1) Wood uses fluke loosely. What she is referring to, following Brenner, Dobb, Hill, etc. - is that capitalism developed as an unintended consequence of the defeat of the peasants with the centralization of the English state far earlier than on the continent. Peasants were unable to be smallholders and were thus disposessed and rents became marketized, especially after the fluke of the privatization of church land after Henry VIII's abdication. This is to say that a unique balance of class forces, both vertically and horizontally, produced capitalism. The use of "fluke" then is to imply (against Weberian historical sociology) that capitalism cannot be "written back" into human history.

    And I agree that Wood is far less eurocentric than Brenner - and this is shown in Brenner's ludicrous Eurocentric "Economics of Global Turbulence" in which East Asia is not even a factor.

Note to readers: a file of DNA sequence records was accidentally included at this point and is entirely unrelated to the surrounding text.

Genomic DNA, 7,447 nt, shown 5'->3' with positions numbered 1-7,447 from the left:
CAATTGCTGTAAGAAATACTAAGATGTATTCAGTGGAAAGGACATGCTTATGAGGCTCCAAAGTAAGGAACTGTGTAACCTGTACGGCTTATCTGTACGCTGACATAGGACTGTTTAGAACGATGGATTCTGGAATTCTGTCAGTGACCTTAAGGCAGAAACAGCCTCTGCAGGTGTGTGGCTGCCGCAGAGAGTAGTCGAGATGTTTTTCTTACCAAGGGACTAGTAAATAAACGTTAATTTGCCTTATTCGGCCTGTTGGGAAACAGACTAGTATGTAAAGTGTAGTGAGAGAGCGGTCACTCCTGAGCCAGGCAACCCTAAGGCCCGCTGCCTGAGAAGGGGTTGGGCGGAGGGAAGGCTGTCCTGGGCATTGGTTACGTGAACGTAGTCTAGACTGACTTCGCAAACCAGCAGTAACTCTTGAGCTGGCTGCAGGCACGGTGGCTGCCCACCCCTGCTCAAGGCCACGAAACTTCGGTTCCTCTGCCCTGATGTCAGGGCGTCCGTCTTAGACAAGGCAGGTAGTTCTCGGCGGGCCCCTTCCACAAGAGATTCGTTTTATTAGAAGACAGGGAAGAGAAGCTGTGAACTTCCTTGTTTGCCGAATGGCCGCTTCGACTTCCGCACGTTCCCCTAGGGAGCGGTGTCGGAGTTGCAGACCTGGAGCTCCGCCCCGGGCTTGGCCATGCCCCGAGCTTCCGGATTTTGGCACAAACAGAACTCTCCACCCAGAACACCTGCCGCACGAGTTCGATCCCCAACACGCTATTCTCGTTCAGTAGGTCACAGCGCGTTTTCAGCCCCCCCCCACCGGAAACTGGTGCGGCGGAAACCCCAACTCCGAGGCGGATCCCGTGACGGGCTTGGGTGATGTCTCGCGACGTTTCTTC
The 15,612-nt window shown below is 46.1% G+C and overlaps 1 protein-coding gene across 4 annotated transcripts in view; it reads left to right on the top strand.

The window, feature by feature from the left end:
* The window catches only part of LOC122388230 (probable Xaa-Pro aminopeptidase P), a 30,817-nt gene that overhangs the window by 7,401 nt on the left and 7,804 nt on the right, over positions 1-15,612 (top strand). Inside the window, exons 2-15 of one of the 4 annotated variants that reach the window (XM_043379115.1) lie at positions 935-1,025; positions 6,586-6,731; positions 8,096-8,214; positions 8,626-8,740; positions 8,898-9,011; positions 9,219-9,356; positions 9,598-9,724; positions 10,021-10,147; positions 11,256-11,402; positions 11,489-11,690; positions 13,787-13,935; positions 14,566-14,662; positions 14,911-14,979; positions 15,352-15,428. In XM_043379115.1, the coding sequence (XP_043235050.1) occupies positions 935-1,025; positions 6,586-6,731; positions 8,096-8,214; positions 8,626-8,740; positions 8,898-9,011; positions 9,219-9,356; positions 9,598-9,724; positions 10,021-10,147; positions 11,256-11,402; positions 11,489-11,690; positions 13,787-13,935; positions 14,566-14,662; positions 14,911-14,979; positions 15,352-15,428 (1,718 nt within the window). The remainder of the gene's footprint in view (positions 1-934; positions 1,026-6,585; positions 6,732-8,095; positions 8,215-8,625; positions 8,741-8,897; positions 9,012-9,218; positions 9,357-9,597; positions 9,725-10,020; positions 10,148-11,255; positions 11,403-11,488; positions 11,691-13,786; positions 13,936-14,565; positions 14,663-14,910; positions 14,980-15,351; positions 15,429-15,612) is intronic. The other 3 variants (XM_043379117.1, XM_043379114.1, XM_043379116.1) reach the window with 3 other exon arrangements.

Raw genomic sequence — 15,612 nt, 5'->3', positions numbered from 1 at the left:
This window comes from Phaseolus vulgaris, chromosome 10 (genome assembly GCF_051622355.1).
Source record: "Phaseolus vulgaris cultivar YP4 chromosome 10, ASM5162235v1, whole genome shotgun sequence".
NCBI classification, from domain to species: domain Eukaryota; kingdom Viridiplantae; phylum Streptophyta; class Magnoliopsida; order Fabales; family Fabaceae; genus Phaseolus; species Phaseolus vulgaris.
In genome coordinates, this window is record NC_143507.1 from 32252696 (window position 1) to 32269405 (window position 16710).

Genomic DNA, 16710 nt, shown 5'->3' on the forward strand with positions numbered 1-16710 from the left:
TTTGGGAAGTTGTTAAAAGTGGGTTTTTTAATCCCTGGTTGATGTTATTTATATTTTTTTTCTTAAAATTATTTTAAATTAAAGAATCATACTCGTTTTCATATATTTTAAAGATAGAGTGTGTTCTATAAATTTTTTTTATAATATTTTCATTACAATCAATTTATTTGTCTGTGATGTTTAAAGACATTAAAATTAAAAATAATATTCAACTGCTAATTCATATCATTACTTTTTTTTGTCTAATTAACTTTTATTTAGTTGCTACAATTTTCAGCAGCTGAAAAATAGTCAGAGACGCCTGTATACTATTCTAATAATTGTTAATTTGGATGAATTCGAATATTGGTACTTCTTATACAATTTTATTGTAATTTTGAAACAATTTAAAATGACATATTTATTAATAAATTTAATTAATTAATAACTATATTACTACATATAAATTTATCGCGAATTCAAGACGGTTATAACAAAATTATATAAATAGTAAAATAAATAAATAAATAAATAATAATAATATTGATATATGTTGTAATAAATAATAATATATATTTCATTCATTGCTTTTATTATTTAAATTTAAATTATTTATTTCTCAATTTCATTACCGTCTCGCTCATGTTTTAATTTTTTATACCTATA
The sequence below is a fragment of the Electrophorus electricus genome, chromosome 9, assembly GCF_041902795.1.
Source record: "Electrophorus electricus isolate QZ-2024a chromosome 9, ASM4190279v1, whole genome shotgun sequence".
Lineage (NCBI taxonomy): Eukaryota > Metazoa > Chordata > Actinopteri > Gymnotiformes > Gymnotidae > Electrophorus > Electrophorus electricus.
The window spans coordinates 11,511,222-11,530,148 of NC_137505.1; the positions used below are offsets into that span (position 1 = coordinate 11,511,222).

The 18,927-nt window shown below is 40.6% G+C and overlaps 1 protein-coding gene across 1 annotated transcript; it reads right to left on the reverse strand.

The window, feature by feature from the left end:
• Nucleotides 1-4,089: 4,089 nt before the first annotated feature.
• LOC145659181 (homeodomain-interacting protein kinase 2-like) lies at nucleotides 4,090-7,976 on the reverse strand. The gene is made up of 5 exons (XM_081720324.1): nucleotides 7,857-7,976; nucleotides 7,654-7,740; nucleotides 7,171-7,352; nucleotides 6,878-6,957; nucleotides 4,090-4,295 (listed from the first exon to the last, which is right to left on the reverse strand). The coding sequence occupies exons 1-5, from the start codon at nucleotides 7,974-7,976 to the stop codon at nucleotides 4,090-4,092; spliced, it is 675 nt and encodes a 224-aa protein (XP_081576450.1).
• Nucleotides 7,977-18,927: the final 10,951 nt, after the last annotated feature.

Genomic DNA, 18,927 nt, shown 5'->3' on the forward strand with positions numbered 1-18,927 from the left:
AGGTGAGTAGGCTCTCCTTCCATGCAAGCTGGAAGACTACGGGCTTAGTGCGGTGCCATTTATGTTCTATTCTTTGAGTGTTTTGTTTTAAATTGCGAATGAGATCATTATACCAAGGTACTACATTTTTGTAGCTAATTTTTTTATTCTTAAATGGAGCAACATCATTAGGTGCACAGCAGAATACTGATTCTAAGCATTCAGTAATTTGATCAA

8. I'm not saying all the tenets of Amin: read what I actually said... I said his general political economy because that is the basis of all his other claims. We accept Marx's general approach without all of his tenets.

    You're dodging the point of the "fluke" and shifting the terrain of the argument. "Unintended consequence" is exactly my point: where did that come from, did it just pop into thin air? Secondly, why did that happen only in England? That *is* culturalist: you're focusing on strands and not the underlying logic. This is the logic that explains the tracing of Wood's logic (as with Brenner, etc.) about the "unique" balance of class forces. The "unique balance" is precisely the point. Clearly she's right that it cannot be written back into human history (which is a point that should be taken against some of Baran and Sweezy's claims, regardless of the importance of other claims they make), but we still have to understand why that conjuncture happens in terms of *world* history, and in terms of modes of production: Europe's mode of production was not unique, it was only unique, as every culture is unique, in its characteristics.